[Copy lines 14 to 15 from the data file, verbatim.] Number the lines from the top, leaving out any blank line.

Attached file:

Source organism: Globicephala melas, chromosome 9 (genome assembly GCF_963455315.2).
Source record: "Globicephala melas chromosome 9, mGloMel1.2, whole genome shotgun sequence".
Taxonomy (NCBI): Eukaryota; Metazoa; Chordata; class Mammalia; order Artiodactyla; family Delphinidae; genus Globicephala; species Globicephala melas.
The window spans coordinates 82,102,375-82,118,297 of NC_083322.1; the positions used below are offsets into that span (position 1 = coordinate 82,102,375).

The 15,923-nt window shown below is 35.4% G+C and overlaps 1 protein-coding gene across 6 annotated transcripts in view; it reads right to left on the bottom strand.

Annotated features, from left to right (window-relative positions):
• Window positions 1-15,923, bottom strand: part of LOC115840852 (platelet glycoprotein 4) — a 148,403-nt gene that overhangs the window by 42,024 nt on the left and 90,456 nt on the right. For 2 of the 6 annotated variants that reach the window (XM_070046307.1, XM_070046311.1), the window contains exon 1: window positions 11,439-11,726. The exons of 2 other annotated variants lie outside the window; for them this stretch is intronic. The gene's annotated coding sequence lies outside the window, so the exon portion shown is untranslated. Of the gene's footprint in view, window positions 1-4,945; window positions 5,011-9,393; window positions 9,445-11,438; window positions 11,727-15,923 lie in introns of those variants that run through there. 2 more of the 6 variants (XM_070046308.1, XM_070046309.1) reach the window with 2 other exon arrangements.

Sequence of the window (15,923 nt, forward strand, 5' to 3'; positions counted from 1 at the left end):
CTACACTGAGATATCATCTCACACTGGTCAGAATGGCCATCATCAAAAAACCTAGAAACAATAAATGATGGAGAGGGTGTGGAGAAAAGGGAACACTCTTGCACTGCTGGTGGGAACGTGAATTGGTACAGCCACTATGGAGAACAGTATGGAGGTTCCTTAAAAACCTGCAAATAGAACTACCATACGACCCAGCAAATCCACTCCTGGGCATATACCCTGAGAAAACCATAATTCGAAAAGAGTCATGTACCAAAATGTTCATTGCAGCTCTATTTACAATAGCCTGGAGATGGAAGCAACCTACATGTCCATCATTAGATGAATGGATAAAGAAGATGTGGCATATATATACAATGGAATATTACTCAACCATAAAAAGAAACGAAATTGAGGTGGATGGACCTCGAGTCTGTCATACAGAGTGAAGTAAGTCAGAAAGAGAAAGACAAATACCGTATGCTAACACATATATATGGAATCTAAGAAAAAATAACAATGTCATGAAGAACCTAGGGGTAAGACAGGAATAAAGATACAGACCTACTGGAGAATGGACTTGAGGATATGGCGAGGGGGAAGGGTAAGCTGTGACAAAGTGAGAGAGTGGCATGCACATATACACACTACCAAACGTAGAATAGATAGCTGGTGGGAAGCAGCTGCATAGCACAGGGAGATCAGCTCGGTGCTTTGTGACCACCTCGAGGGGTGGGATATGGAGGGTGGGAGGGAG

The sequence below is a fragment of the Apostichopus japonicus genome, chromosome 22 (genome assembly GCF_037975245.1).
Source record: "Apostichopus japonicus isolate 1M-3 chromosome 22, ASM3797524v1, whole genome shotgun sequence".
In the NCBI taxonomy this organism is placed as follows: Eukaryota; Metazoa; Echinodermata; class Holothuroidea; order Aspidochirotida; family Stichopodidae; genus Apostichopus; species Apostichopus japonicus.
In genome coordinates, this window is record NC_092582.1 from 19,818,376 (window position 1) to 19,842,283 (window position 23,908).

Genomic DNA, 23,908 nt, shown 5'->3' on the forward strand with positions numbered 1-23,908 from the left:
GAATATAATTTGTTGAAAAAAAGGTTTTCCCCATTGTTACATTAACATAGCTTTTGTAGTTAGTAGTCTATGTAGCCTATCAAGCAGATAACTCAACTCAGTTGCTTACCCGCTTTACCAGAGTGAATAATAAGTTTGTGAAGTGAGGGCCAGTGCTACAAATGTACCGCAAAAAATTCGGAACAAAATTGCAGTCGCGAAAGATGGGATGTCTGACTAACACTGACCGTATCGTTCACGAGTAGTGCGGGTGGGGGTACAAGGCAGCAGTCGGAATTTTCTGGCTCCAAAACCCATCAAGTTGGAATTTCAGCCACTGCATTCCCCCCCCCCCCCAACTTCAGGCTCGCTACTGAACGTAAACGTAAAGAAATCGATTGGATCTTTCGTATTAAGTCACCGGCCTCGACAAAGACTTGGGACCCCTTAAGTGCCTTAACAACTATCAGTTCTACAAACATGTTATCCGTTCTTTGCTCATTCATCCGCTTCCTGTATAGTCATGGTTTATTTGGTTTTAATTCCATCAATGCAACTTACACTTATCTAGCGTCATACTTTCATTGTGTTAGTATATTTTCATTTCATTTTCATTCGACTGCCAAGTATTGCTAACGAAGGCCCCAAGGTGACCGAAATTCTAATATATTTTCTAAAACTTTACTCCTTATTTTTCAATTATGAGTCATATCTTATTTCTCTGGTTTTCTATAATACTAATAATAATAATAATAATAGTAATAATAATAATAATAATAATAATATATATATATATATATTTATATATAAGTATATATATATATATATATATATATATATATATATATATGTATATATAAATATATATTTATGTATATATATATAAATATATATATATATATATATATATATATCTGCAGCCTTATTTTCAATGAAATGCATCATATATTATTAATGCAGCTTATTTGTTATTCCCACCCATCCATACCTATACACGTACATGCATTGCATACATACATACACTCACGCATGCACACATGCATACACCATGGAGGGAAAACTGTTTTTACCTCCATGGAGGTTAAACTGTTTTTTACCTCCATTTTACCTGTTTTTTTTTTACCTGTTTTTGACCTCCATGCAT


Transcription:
Genomic DNA, 23,908 nt, shown 5'->3' on the forward strand with positions numbered 1-23,908 from the left:
GAATATAATTTGTTGAAAAAAAGGTTTTCCCCATTGTTACATTAACATAGCTTTTGTAGTTAGTAGTCTATGTAGCCTATCAAGCAGATAACTCAACTCAGTTGCTTACCCGCTTTACCAGAGTGAATAATAAGTTTGTGAAGTGAGGGCCAGTGCTACAAATGTACCGCAAAAAATTCGGAACAAAATTGCAGTCGCGAAAGATGGGATGTCTGACTAACACTGACCGTATCGTTCACGAGTAGTGCGGGTGGGGGTACAAGGCAGCAGTCGGAATTTTCTGGCTCCAAAACCCATCAAGTTGGAATTTCAGCCACTGCATTCCCCCCCCCCCCCAACTTCAGGCTCGCTACTGAACGTAAACGTAAAGAAATCGATTGGATCTTTCGTATTAAGTCACCGGCCTCGACAAAGACTTGGGACCCCTTAAGTGCCTTAACAACTATCAGTTCTACAAACATGTTATCCGTTCTTTGCTCATTCATCCGCTTCCTGTATAGTCATGGTTTATTTGGTTTTAATTCCATCAATGCAACTTACACTTATCTAGCGTCATACTTTCATTGTGTTAGTATATTTTCATTTCATTTTCATTCGACTGCCAAGTATTGCTAACGAAGGCCCCAAGGTGACCGAAATTCTAATATATTTTCTAAAACTTTACTCCTTATTTTTCAATTATGAGTCATATCTTATTTCTCTGGTTTTCTATAATACTAATAATAATAATAATAATAGTAATAATAATAATAATAATAATAATATATATATATATATATTTATATATAAGTATATATATATATATATATATATATATATATATATATATGTATATATAAATATATATTTATGTATATATATATAAATATATATATATATATATATATATATATCTGCAGCCTTATTTTCAATGAAATGCATCATATATTATTAATGCAGCTTATTTGTTATTCCCACCCATCCATACCTATACACGTACATGCATTGCATACATACATACACTCACGCATGCACACATGCATACACCATGGAGGGAAAACTGTTTTTACCTCCATGGAGGTTAAACTGTTTTTTACCTCCATTTTACCTGTTTTTTTTTTACCTGTTTTTGACCTCCATGCAT